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A Few Gotchas: The 2020 IRS Virtual Currency Question

Jan 15, 2021

IRS Virtual Currency Check-the-Box for 2020

In our first ever Crypto Bullseye Blog where I talked about the virtual currency gotcha question for 2019. 

Guess what? The saga continues for 2020 and there are a few more twists to this ongoing tale. 

The "virtual currency question" has turned into a darker shade of gray. Read on,..

IRS Virtual Currency Check-the-Box for 2020

In Part 1 of the this Blog we said the virtual currency question was introduced in 2019 BUT placed on Schedule 1 

This is a form that ONLY some people need to file so it could slip through the crack and become a gotcha because it must be answered under the penalty of perjury. 

The GOOD News...

As you can see from the screenshot above, the question was moved prominently to Form 1040, Page 1, so its impossible to leave out the question because EVERYONE files Page 1. 

***NOTE: I understand there many people think there is NO good news in having to answer that question at all. The point here is I'm making sure you don't step into quicksand.***

The BAD News...

You can still forget to answer (although unlikely with software) or answer incorrectly, the real GOTCHA 

Here is the question again for 2020 just underneath the name and address section:

At any time during 2020, did you receive, sell, send, exchange, or otherwise acquire any financial interest in any virtual currency? Yes or No

The Pitfalls:

The IRS added new language to the draft instructions attempting to make the answer clear, HOWEVER many tax practitioners think it creates more questions (gray areas) than it answers.

Example #1:

  • "Regardless of the label applied, if a particular asset has the characteristics of virtual currency, it will be treated as virtual currency for Federal income tax purposes."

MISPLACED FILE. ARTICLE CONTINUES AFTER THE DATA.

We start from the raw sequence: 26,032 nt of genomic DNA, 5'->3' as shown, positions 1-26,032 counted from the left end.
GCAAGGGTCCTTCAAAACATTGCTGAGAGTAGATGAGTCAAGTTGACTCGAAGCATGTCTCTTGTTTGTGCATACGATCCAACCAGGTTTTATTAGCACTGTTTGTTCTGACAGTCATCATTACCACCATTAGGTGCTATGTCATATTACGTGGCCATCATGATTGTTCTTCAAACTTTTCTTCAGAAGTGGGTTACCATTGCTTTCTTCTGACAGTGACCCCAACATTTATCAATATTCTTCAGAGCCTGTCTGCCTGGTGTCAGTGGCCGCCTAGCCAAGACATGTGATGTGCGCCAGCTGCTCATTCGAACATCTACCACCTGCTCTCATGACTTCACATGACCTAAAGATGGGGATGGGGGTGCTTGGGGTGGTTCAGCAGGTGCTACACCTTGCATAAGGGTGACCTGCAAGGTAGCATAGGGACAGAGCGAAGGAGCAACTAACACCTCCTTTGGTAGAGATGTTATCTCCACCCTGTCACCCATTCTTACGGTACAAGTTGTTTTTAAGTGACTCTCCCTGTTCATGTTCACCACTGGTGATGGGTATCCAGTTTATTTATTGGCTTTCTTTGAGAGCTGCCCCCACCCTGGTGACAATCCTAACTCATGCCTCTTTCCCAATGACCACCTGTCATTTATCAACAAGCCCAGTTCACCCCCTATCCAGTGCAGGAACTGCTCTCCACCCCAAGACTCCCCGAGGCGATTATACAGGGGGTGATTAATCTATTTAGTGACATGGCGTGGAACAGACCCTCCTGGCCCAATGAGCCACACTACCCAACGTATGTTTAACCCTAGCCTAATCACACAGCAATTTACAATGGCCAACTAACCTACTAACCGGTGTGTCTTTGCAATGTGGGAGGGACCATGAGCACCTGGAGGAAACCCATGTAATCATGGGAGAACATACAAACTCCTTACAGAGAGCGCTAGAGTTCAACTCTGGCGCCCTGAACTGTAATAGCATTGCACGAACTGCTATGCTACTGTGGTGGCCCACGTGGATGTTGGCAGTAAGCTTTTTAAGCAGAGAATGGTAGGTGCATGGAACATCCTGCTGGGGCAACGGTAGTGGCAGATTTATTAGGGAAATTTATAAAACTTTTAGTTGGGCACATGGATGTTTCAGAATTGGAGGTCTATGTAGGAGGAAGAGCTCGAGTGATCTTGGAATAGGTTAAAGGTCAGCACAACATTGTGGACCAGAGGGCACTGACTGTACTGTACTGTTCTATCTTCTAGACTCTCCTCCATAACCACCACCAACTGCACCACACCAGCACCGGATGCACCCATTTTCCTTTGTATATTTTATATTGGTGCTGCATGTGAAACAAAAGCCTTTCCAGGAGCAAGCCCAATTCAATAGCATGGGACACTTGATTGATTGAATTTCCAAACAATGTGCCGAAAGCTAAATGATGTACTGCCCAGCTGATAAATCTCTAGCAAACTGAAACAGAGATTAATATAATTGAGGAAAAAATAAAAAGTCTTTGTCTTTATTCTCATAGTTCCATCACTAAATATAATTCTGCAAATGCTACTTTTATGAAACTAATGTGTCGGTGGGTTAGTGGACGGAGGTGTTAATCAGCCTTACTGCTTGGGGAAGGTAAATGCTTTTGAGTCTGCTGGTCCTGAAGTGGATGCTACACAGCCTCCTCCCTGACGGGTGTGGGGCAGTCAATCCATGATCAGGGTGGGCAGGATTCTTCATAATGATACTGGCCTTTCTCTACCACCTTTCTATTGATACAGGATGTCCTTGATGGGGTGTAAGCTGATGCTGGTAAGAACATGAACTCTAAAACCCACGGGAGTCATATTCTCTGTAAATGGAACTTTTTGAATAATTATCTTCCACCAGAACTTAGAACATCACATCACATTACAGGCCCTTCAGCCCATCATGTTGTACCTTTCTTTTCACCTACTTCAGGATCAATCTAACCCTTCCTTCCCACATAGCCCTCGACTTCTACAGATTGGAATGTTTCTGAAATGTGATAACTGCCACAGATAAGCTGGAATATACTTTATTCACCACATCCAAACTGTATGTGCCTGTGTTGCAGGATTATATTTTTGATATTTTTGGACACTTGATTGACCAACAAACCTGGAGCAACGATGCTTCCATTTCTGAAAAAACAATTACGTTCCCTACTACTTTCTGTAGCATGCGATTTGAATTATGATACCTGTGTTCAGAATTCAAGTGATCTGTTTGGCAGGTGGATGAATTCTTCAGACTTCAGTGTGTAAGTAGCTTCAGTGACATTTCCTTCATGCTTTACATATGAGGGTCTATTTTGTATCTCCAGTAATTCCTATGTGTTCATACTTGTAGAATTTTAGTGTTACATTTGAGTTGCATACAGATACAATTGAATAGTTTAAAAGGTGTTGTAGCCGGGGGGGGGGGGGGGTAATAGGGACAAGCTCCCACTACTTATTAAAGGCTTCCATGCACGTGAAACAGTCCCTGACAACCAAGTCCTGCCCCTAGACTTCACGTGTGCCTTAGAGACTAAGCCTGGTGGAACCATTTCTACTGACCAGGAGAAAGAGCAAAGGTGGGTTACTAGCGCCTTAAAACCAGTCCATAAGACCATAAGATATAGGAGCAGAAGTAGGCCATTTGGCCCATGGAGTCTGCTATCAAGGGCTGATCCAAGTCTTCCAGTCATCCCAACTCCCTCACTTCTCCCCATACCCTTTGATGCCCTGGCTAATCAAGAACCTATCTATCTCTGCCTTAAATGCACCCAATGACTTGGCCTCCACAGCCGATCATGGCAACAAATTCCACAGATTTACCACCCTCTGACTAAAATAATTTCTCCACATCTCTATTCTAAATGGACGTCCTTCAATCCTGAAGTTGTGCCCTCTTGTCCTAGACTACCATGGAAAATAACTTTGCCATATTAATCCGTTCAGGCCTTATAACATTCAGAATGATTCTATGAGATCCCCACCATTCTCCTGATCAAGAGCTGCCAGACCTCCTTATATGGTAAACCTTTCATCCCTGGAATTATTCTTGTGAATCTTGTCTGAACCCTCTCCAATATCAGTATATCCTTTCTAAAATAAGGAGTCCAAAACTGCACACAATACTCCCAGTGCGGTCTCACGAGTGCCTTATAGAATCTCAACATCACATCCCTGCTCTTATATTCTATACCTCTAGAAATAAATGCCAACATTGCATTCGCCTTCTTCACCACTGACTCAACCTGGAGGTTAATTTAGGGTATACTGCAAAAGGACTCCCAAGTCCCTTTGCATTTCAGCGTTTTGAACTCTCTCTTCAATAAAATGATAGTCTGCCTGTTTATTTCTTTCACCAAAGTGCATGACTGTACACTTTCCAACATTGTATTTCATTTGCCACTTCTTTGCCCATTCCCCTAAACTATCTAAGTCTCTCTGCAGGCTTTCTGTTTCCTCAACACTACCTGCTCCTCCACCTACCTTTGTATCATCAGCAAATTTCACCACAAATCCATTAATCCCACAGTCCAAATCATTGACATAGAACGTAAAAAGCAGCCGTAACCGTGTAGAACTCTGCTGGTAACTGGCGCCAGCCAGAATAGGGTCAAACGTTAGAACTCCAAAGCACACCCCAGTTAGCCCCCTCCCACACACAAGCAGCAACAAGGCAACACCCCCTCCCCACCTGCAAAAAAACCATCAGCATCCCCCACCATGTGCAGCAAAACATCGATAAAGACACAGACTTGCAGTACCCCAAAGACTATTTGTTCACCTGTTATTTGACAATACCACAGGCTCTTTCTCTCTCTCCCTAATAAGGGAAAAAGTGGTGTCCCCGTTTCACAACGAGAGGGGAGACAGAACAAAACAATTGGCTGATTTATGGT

Ok. So what are the characteristics? Is it one characteristic or ALL characteristics?

Example #2:

  • "Virtual currency is a digital representation of value, other than a representation of the U.S. dollar or a foreign currency (“real currency”), that functions as a unit of account, a store of value, or a medium of exchange."

Ok. So does this mean stablecons are not considered virtual currency? If not you could check the box NO (if you only transacted in stablecoins) yet still have to report gains and losses from stablecoins.

Does this mean a stablecoin with a hard peg to USD etc.?: What about soft peg stablecoins, synthetic stablecoins and derivative stablecoins (a basket of "fiats") and so on. 

Does this mean only Central Bank Digital Currencies (CBDC)?

Example #3:

A transaction involving virtual currency includes, but is not limited to:

  • The receipt or transfer of virtual currency for free (without providing any consideration) including from an airdrop or hard fork
  • An exchange of virtual currency for goods or services
  • A purchase or sale of virtual currency
  • An exchange of virtual currency for other property, including for another virtual currency
  • An acquisition or disposition of a financial interest in virtual currency

Ok. Whew. I don't know where to start on this list. We could probably do another blog for each bullet in the list. I'll pick a couple. 

What happens when a taxpayer gets an ETH token airdrop, for example, you know the kind you don't even know about? (A brick shows up inside your wall while you are sleeping)  

What does "financial interest" mean? A taxpayer could have an interest in a partnership transacting in crypto and they have no knowledge of it. (assuming they use no other crypto) This creates a good faith gotcha.

Takeaways: 

  • The downside to spinning wheels trying to figure out how to answer NO is not worth it especially if you play with crypto. 
  • If you buy, sell, trade, get paid in or pay others in crypto then you have to check yes. 
  • For 2020, if you only BUY crypto and do NOT sell you have to check YES. That was not clear for 2019.
  • If you only BUY which requires you to check yes then you don't report sales on Schedule D (and Form 8949) The IRS may think you failed to report sales and come knocking which is an unfortunate gotcha. 
  • Some folks may transact with something other than virtual currency (which has the characteristics of virtual currency as noted above) ie. digital airline miles, any other digital credits, tokens etc. that a bitcoiner would say is not crypto, but the IRS expects a YES answer for. Good luck to these folks who act in good faith. 
  • In incorrectly answered question subjects you to the penalty of perjury and that is not a good situation 
  • Tax returns are amended all the time for various reasons so amending is routine matter

Good luck and remember your goal is a always a Crypto Bullseye™

DISCLAIMER: The information in this newsletter can not be construed as tax advice because tax advice can only be dispensed with an official engagement letter. 

Yours in Crypto, 

Kirk Phillips, CPA, CMA, CFE, CBP